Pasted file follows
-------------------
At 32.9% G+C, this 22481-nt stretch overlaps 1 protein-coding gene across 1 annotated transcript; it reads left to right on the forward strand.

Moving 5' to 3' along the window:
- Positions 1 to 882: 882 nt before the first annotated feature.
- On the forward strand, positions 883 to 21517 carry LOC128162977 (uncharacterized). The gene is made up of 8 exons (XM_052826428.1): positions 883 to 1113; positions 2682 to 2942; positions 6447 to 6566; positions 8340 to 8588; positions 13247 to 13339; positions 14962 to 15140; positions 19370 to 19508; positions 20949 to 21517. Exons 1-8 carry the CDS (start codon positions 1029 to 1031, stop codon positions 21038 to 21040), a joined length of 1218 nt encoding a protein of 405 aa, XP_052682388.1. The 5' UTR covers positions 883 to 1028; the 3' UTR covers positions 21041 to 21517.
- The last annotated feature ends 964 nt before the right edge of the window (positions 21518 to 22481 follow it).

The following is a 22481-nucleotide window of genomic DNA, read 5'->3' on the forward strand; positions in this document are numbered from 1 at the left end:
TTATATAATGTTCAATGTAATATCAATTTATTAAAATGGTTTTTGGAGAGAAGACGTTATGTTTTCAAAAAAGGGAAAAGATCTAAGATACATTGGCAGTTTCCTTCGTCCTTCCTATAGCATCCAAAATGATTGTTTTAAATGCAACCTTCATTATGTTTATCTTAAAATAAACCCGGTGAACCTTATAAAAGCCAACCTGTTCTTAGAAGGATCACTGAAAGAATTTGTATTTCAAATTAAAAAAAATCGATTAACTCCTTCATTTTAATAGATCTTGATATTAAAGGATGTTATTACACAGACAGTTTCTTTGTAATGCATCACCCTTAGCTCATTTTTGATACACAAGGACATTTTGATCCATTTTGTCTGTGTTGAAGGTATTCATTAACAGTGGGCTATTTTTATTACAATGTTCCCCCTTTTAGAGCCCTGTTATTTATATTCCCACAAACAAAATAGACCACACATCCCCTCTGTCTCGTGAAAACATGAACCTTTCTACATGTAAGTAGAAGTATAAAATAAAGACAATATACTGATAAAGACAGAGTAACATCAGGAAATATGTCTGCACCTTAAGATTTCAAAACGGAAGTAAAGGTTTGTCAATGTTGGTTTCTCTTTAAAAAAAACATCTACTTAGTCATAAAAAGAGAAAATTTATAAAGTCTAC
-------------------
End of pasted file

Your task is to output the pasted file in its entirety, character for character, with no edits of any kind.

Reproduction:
At 32.9% G+C, this 22481-nt stretch overlaps 1 protein-coding gene across 1 annotated transcript; it reads left to right on the forward strand.

Moving 5' to 3' along the window:
- Positions 1 to 882: 882 nt before the first annotated feature.
- On the forward strand, positions 883 to 21517 carry LOC128162977 (uncharacterized). The gene is made up of 8 exons (XM_052826428.1): positions 883 to 1113; positions 2682 to 2942; positions 6447 to 6566; positions 8340 to 8588; positions 13247 to 13339; positions 14962 to 15140; positions 19370 to 19508; positions 20949 to 21517. Exons 1-8 carry the CDS (start codon positions 1029 to 1031, stop codon positions 21038 to 21040), a joined length of 1218 nt encoding a protein of 405 aa, XP_052682388.1. The 5' UTR covers positions 883 to 1028; the 3' UTR covers positions 21041 to 21517.
- The last annotated feature ends 964 nt before the right edge of the window (positions 21518 to 22481 follow it).

The following is a 22481-nucleotide window of genomic DNA, read 5'->3' on the forward strand; positions in this document are numbered from 1 at the left end:
TTATATAATGTTCAATGTAATATCAATTTATTAAAATGGTTTTTGGAGAGAAGACGTTATGTTTTCAAAAAAGGGAAAAGATCTAAGATACATTGGCAGTTTCCTTCGTCCTTCCTATAGCATCCAAAATGATTGTTTTAAATGCAACCTTCATTATGTTTATCTTAAAATAAACCCGGTGAACCTTATAAAAGCCAACCTGTTCTTAGAAGGATCACTGAAAGAATTTGTATTTCAAATTAAAAAAAATCGATTAACTCCTTCATTTTAATAGATCTTGATATTAAAGGATGTTATTACACAGACAGTTTCTTTGTAATGCATCACCCTTAGCTCATTTTTGATACACAAGGACATTTTGATCCATTTTGTCTGTGTTGAAGGTATTCATTAACAGTGGGCTATTTTTATTACAATGTTCCCCCTTTTAGAGCCCTGTTATTTATATTCCCACAAACAAAATAGACCACACATCCCCTCTGTCTCGTGAAAACATGAACCTTTCTACATGTAAGTAGAAGTATAAAATAAAGACAATATACTGATAAAGACAGAGTAACATCAGGAAATATGTCTGCACCTTAAGATTTCAAAACGGAAGTAAAGGTTTGTCAATGTTGGTTTCTCTTTAAAAAAAACATCTACTTAGTCATAAAAAGAGAAAATTTATAAAGTCTAC